News / Calgary

Calgary man first in the world to receive experimental gene therapy

Researchers will be monitoring Darren Bidluka for the next five years to see if his condition improves

Darren Bidulka, right, underwent an experimental gene therapy for Fabry disease, believed to be the first in the world. Dr. Aneal Khan, medical geneticist for Alberta Health Services (AHS), led the trial.

Jennifer Friesen/For Metro

Darren Bidulka, right, underwent an experimental gene therapy for Fabry disease, believed to be the first in the world. Dr. Aneal Khan, medical geneticist for Alberta Health Services (AHS), led the trial.

A Calgary man has become the first patient in the world to be treated with gene therapy for a disease other than cancer.

Darren Bidulka has Fabry disease, a rare inherited metabolic disorder that creates a specific enzyme deficiency that can cause damage to major organs, chronic pain, and gastrointestinal difficulties.

Approximately 420 Canadians are affected by the disease.

“My hope is that this is a long-term solution for people with Fabry disease and other genetic disorders,” Bidluka said, describing the treatment process as “absolutely fascinating.”

Those with Fabry disease have a gene known as ‘GLA’ that malfunctions, meaning they can’t produce the correct enzyme to break down a fat called Gb3. 

If Gb3 builds up in the body, it can cause problems in the kidneys, brain, and heart.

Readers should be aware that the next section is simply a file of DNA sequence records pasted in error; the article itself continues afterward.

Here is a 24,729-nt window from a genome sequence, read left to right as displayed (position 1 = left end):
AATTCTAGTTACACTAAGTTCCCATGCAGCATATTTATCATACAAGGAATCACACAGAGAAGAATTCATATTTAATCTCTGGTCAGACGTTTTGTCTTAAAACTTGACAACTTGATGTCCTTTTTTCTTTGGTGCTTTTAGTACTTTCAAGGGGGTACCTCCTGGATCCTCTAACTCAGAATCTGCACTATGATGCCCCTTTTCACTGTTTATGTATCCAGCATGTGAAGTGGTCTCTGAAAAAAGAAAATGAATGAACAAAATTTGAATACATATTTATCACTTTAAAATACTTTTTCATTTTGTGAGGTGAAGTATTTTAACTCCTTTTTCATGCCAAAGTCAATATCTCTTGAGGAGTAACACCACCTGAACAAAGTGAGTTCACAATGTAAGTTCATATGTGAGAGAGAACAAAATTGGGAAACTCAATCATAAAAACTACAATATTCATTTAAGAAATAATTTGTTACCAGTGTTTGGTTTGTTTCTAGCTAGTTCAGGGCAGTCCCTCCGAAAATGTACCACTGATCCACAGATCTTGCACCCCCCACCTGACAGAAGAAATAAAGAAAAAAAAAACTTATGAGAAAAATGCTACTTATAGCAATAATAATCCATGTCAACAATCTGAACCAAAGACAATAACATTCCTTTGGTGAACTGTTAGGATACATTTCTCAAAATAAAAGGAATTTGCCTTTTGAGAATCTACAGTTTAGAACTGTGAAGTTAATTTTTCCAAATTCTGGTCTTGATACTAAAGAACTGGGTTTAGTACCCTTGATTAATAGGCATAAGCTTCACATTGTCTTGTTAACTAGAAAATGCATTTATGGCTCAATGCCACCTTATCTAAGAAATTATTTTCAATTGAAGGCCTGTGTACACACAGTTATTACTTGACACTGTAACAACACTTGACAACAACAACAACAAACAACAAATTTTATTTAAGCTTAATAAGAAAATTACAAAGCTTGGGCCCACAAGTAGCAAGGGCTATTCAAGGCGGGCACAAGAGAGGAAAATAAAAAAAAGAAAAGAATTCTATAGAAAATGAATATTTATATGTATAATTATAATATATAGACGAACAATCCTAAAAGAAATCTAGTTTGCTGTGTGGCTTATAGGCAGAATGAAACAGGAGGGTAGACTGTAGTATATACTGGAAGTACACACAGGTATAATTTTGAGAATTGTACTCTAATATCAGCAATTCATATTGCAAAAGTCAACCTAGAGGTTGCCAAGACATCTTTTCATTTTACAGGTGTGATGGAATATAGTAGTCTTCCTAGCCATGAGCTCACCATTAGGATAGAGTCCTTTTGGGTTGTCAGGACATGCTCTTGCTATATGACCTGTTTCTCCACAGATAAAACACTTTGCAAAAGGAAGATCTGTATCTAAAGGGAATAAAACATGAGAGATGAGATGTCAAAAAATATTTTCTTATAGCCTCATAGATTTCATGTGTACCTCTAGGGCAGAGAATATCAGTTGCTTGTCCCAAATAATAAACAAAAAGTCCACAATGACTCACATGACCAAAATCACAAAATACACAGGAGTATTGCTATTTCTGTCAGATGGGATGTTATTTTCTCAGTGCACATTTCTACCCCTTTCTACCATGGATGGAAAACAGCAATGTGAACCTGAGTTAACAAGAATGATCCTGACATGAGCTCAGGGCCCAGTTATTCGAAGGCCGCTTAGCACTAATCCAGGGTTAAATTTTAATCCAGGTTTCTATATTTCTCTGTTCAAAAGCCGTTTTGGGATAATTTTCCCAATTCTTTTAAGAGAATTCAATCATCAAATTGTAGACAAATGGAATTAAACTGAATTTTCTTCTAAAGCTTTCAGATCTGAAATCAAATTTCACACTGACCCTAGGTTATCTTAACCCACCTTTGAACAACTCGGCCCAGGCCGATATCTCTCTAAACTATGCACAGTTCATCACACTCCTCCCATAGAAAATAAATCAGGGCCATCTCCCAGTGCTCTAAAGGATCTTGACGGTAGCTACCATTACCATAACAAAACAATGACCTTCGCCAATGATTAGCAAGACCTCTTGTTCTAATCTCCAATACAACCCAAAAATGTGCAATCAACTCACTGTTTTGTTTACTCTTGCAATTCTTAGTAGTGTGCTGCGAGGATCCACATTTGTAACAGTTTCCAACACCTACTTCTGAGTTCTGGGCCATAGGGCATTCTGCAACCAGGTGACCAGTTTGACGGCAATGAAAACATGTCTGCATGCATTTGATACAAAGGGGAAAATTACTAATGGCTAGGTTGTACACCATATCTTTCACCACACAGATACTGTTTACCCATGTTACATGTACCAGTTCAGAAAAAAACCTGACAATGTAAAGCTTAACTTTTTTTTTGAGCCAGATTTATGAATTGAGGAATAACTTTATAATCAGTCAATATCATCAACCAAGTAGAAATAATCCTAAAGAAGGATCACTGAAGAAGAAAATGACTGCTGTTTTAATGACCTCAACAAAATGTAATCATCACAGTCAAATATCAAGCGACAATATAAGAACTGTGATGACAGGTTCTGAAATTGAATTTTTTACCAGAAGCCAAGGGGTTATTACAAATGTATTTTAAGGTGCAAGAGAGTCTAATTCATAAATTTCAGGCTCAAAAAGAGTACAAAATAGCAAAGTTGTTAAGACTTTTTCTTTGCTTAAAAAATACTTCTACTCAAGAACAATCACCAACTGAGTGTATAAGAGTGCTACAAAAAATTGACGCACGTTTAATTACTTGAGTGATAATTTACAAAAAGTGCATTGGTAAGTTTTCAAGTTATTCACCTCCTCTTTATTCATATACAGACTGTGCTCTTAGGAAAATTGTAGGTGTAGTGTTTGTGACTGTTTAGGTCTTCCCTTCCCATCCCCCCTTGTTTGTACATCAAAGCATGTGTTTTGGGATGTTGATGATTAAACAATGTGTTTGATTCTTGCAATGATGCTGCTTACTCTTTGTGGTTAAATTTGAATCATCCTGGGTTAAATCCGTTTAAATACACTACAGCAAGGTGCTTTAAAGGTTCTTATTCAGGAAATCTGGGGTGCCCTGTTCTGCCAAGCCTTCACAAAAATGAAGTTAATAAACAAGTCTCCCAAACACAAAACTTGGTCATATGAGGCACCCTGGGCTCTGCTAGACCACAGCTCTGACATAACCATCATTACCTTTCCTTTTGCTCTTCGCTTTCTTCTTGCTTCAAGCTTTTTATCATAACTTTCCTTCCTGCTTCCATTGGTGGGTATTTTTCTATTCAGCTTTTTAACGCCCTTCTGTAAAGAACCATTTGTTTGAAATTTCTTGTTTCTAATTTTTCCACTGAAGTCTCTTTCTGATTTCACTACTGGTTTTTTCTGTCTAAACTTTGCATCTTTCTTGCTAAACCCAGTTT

Calgary researchers conducted an experimental trial by taking Bidulka’s own blood stem cells and manipulated them with a specially engineered virus, augmenting the cells with fully-functioning copies of the GLA.

These modified stem cells were transplanted back into Bidulka in January.

“Now that I’m on the road to recovery I’m super excited that this could be the leading edge of some big developments in the medical community,” Bidluka said. 

Dr. Aneal Khan, medical geneticist for Alberta Health Services (AHS) and member of the Alberta Children’s Hospital Research Institute with the Cumming School of Medicine at the University of Calgary, led the trial.

“It’s exciting, I’m in a field of medicine where we often don’t have any effective treatment or hope for patients to recover when they get diagnosed,” Dr. Khan said. 

He hopes the therapy can be used to treat similar conditions, but cautioned that the trial is only experimental.

“We will be monitoring (Bidluka) over the next five years to see what improvements, if any, take place,” Dr. Khan said. 

“We’re still a long way from this being a standard process.”

The treatment has been approved for experimental purposes only by Health Canada.

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